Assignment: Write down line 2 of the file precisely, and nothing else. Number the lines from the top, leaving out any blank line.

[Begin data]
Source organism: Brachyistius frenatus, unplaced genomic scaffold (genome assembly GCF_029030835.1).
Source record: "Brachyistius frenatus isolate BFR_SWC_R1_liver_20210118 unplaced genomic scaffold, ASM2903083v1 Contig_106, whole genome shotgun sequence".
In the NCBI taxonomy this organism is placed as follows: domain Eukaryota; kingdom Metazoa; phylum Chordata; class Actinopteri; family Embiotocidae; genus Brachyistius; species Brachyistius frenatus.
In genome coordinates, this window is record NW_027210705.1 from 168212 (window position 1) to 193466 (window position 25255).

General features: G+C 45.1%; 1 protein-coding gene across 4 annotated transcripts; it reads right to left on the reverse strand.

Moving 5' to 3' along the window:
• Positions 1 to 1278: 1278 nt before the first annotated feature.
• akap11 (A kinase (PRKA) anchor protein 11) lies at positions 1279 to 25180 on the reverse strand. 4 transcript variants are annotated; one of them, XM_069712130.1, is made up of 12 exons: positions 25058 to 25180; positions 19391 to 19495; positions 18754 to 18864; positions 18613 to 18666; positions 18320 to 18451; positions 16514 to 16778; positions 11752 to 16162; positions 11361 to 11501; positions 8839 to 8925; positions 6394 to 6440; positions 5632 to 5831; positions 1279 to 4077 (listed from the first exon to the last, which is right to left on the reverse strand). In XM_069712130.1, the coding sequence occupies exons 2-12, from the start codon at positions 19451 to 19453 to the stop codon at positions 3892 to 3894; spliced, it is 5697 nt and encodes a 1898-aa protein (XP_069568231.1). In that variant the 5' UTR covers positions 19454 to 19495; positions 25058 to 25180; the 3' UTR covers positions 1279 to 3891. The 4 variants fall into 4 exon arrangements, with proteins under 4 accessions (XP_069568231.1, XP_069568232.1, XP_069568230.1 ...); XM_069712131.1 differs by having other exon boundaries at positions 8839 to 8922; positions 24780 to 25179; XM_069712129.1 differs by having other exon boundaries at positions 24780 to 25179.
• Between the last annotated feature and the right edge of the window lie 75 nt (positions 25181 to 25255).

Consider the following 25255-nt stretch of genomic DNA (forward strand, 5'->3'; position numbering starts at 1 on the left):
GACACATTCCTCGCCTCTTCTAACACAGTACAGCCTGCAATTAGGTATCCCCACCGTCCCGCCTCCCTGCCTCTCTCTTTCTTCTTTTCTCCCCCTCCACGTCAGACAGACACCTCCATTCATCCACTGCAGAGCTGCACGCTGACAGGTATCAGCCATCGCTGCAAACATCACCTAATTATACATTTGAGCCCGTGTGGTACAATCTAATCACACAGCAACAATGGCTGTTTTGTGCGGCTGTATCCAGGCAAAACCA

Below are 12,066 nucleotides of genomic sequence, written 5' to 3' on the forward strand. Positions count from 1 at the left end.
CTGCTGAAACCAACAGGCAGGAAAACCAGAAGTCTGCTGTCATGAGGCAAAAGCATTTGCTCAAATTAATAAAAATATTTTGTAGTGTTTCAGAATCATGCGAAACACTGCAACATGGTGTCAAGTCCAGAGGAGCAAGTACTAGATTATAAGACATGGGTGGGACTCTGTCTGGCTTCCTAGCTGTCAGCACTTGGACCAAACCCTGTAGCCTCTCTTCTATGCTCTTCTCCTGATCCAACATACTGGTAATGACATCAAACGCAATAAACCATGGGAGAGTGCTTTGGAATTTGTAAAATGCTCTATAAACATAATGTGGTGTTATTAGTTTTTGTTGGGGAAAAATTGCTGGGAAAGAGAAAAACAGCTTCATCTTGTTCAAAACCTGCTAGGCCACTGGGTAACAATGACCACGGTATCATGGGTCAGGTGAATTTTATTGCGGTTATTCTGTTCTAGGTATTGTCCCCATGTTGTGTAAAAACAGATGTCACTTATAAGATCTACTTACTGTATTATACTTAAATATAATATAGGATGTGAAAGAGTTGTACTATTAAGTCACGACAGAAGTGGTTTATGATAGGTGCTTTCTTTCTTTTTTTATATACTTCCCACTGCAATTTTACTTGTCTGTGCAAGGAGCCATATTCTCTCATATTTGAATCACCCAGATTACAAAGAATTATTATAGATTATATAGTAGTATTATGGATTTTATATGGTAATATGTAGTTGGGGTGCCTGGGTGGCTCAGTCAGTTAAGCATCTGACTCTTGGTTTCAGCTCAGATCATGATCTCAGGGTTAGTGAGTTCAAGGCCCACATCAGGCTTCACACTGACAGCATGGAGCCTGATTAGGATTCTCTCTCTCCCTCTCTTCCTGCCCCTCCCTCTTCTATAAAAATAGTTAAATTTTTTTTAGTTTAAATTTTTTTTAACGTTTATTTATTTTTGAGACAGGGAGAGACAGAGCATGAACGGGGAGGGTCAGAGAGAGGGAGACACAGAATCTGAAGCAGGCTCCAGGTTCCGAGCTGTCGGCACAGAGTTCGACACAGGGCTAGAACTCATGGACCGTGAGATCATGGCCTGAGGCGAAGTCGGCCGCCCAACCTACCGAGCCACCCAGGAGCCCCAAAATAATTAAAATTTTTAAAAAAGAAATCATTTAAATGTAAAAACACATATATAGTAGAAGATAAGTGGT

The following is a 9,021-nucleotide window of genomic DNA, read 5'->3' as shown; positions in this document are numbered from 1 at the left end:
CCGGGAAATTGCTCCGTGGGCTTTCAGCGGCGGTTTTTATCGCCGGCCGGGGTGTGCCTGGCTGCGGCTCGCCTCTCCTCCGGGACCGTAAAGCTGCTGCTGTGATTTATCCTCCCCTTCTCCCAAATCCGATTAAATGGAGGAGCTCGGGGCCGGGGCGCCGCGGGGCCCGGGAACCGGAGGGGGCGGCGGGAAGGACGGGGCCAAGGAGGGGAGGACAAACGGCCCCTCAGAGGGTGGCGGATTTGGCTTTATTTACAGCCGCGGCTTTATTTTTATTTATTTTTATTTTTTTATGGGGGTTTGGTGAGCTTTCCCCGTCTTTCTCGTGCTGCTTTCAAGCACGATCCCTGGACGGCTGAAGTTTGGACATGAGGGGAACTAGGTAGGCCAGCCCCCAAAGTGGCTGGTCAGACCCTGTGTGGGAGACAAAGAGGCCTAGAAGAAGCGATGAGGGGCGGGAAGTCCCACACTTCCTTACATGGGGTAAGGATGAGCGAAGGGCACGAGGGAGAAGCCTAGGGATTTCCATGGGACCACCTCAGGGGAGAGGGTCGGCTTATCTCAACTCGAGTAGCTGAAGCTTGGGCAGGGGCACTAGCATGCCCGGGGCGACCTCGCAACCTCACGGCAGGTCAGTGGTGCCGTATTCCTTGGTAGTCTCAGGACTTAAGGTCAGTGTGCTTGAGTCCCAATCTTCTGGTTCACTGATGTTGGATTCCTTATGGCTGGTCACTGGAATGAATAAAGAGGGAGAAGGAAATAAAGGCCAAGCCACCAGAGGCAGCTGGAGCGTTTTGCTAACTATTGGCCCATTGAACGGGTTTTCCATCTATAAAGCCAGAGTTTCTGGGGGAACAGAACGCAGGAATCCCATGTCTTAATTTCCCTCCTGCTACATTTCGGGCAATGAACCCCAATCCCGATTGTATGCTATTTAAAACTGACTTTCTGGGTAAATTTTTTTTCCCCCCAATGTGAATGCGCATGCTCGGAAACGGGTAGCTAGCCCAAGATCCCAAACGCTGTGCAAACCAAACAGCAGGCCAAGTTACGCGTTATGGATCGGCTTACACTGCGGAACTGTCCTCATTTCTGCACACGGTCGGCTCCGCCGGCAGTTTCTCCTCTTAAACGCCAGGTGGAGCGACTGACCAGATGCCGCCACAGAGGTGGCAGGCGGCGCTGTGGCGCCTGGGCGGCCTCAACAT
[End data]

Source record: "Brachyistius frenatus isolate BFR_SWC_R1_liver_20210118 unplaced genomic scaffold, ASM2903083v1 Contig_106, whole genome shotgun sequence".